Turkey, a G20 country, has been experiencing an increase in energy demand with its high-speed economic and population growth which makes it even more dependent on energy imports for primary energy sources. To ensure the security of its energy supply, Turkey has set its mind to increase the share of renewable energy resources, as per its renewable energy and energy efficiency action plans. That being said, besides other obstacles, the country’s priority target cannot be achieved without an innovative financing resource.
Issued Green Bonds
In the last seven years, Turkey has introduced many green financing methods such as green loans, green sukuks, and green bonds. Among others, high investment costs, longer periods for investment returns, and investors’ high-risk perception of green investments make green investments less favorable compared to other investment methods. In this regard, green bonds as a capital market instrument step forth, by reducing the risk and cost of investment by attracting a more diverse base of investors.
The first green bond in Turkey was issued in 2016 by Turkiye Sinai Kalkinma Bankasi (TSKB), with the USD 300 million raised to be used in energy, health, and education projects. The launch of the bond is considered a significant success since the bond was demanded 14 times more than expected. Following the first green bond, several other companies issued green bonds to finance their sustainability-linked projects. Moreover, after TSKB, Turkey’s two biggest banks also issued green bonds to fund the construction of green buildings and renewable energy projects.
Turkey has proved its commitment to sustainability principles. In 2020, the Turkish Capital Markets Board (CMB) amended its corporate governance regulation which requires public companies to indicate in their annual activity report whether they apply sustainability principles. If they do not, they must give detailed reasons for this and list the social and environmental risks arising from non-compliance by using a template sustainability report published by the CMB within the financial report submission period but, in any case, no later than three weeks before the general annual meeting. Thereafter, in mid-2021, Turkey published the Green Deal Action Plan to harmonize the EU’s actual and planned policy changes by adopting compliant roadmaps for foreign trade.
The Green Deal Action Plan included two specific goals regarding green bonds which are to establish the Sustainable Bond Framework Document, under which Turkey intends to issue green and sustainable bonds in international capital markets, and to draft a guide on green bonds. Not long after, on November 3, 2021, a draft guide on green bonds and green lease certificates was published by the CMB for public review, and later on, on February 25, 2022, the CMB introduced the applicable version of the guide. As of November 12, 2021, the Sustainable Bond Framework Document became applicable to any sustainable financing instrument to be issued by the Republic of Turkey. Also, both the mentioned guide and framework document were drafted as per the principles outlined in the International Capital Market Authority handbooks. Further, the CMB has decided to apply a 50% discount to the administrative fees applicable to capital market instruments to incentivize green investments.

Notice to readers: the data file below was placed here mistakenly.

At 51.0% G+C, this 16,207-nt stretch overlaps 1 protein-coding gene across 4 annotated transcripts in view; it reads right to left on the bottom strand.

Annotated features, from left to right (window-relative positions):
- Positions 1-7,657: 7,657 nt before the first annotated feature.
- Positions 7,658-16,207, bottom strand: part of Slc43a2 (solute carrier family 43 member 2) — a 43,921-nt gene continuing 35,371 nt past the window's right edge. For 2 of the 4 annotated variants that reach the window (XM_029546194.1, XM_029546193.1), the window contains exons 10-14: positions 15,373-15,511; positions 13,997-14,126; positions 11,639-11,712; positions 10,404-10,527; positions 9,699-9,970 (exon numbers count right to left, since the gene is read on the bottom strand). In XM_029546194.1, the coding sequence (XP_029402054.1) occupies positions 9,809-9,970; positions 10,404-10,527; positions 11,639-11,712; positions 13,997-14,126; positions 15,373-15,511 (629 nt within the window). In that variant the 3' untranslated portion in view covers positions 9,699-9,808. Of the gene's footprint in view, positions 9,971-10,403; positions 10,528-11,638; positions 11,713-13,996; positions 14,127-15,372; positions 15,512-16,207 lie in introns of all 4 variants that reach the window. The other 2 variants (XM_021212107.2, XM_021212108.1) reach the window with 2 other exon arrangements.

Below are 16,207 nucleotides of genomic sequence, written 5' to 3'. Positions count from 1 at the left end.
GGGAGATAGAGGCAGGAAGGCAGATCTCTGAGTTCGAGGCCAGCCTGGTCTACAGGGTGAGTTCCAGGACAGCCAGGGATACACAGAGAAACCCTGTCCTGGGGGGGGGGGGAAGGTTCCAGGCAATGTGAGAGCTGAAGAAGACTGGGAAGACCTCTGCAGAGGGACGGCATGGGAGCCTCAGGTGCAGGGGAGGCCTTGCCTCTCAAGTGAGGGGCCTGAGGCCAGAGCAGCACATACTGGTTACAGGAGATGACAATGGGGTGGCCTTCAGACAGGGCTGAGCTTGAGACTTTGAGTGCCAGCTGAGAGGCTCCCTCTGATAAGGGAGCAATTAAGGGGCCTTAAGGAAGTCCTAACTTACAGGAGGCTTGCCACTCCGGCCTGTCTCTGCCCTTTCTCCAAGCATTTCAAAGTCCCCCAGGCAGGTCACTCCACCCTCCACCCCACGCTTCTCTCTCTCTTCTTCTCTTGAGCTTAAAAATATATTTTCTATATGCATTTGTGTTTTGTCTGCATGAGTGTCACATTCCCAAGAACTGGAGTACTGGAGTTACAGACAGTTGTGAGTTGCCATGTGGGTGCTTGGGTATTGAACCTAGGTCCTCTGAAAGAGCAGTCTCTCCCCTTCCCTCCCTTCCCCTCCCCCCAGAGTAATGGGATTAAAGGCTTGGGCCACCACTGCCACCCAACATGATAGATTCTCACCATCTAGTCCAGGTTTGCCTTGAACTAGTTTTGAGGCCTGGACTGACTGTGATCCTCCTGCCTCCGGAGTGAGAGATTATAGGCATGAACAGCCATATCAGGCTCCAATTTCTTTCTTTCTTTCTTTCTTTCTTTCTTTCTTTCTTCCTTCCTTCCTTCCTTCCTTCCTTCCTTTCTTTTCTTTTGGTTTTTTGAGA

Remarks and Suggestions
Between the invasion of Ukraine and the rapid increase in energy prices, Turkey has suffered from being heavily reliant on energy imports. Considering Turkey’s new economic model, which primarily aims to increase production and exports despite the risks and uncertainties related to its energy supply, Turkey’s priority target to ensure energy supply and maintain, and even increase, its economic growth depends on green energy and, hence, green financing. Accordingly, with the recent and expected interest rate increases, green bonds are expected to be in high demand for green projects, and recession concerns may make green bonds even more appealing for investors, with their low-risk fixed revenue opportunities.
The volume and amount of the current green bonds may not be considered adequate for Turkey, where its energy needs increase each day and most of its energy supply is provided through imports. So far, Turkey has shown its eagerness to increase green energy through green investments and attract foreign investment through legislative and administrative action.
By Hulya Kemahli, Partner, and Arcan Kemahli, Counsel, CMS Turkey